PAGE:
Running Back #4
Junior, 5’10 210″
- All-Time Leading rusher at FSU
- Two-Time All ACC (2015 & 2016)
- First Team All American (2016)
- 2015 Jim Brown Award Winner (Nations Best Running Back)
- Great pass catching back
- Patient Runner
- Best games were in the biggest games
- Good vision
- Breakaway speed
- True home run threat out of the backfield
- Ball Security is an issue (13 Career fumbles)
- Two shoulder injuries
- Not consistently strong on inside runs
- Occasional drops
- Off the field concerns
Dalvin Cook was one of the most highly sought after high school recruits coming out of Florida when he stepped onto campus in 2014. Cook made an immediate impact as a freshman including a Florida State rushing record with 1,008 yards averaging over five yards per carry. Widely considered the nations most dynamic back the past two seasons, Cook is a home run threat every time he touches the ball. He is an elusive back that has the rare ability to create his own space even when properly defended.
Cook does his best work on the edge of the defense, pressing the corner and setting up his block before showing off his speed while pulling away from defenders. On this play against Clemson, he does a great job of setting up his blocks and creating most of this play on his own. His strength is evident as is the aforementioned speed. Below is another angle of this run. His sudden quickness after setting up the block is elite and displays the vision it takes to be an NFL caliber running back.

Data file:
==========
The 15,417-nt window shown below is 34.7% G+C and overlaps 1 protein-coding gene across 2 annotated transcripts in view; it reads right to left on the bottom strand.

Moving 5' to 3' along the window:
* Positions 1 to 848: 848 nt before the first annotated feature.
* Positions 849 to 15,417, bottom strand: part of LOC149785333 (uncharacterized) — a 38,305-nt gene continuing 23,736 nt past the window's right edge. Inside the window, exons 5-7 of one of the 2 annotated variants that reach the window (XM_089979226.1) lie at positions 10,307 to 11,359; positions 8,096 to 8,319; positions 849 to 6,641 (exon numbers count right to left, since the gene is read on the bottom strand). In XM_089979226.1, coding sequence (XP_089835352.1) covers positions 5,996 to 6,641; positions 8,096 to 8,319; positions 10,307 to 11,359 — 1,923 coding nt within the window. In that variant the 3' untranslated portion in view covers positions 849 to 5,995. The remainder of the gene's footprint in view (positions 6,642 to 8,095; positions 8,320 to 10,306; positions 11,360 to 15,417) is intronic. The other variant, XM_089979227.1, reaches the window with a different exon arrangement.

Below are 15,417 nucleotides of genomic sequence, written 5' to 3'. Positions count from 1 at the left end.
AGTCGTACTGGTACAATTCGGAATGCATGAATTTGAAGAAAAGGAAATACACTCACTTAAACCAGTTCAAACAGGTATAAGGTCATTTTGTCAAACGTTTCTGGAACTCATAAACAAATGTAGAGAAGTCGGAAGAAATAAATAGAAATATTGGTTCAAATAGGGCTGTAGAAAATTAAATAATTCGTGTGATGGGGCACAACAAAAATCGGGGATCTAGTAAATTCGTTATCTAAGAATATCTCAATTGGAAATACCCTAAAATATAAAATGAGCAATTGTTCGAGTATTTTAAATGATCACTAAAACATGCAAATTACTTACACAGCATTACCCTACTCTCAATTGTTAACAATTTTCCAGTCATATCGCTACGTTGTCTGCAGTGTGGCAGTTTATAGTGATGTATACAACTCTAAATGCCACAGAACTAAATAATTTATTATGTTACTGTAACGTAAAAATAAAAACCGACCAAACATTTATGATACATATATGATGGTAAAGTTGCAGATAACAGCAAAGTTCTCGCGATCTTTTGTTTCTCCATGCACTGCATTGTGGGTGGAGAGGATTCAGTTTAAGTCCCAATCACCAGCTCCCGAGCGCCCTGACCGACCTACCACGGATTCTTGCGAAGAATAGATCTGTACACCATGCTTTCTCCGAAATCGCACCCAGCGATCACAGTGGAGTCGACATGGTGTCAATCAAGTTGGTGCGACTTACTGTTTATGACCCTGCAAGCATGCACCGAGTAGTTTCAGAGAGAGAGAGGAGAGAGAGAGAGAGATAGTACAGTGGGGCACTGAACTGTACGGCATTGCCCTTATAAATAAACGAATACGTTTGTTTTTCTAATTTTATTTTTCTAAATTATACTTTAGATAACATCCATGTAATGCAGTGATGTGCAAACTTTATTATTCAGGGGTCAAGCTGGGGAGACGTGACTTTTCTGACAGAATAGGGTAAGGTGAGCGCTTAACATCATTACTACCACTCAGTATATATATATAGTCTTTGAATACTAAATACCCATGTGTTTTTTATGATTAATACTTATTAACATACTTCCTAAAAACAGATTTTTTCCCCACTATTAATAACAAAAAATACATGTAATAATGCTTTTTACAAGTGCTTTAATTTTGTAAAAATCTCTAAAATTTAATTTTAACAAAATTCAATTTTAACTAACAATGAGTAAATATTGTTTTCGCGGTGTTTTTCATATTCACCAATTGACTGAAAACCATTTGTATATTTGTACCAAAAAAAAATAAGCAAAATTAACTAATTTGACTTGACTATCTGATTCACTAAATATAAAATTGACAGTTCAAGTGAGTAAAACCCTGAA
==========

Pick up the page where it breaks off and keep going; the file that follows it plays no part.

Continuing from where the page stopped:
Cook excelled at these off tackle runs throughout his career as a Seminole. In what may have been his most impressive game as a Nole, Cook torched the Michigan defense with similar runs as the one seen below.
Cook isn’t just a threat running the ball, he is a more then effective pass catcher out of the back field. While not lined up extensively out wide at Florida State, Cook does line up at the top of the formation and showcases his patch catching ability.
Below is a more traditional screen play. Notice how Cook finds his way into a clearing even as the defense recognizes the play, catches the ball with his hands and then gets into space where he is most effective. This play is one that every NFL team runs and translates well at the next level.
One part of Cook’s game that must improve at the next level is ball security. With 13 career fumbles at Florida State Cook had a tendency to put the ball on the ground, particularly while fighting for additional yards or while running inside with traffic around him much like the play below. Though this ball was eventually recovered by Florida State, a fumble like this inside the red zone cannot become the norm for Cook like it was during his collegiate days.
While this draft class is loaded with talented running back prospects, Cook might be the most dangerous to score on any play. While watching his tape he is the type of back that is contained for 10, 12 even 14 plays and then breaks off a monster run for 75 yards. The ability to flip field position is rare and a talent like Cook is sure to have an immediate impact as a rookie.
Games Watched: Miami 2016, N.C. State 2016, Florida 2015 and 2016, Clemson 2016, Michigan 2016 and Wake Forest 2016.
Round Value: First Round
I linked Charles and Cook for their similar style of running along with both of their ability to catch the ball out of the back field. For years, Charles was a threat to score each time he was in space and Cook is that type of player. While you may bottle him up for most of the game, all it takes is one defensive breakdown and Cook has shown coordinators that he can and will make you pay. If Cook can solve the fumbling issue and be a more consistent back running inside, the sky truly is the limit for the former Seminole.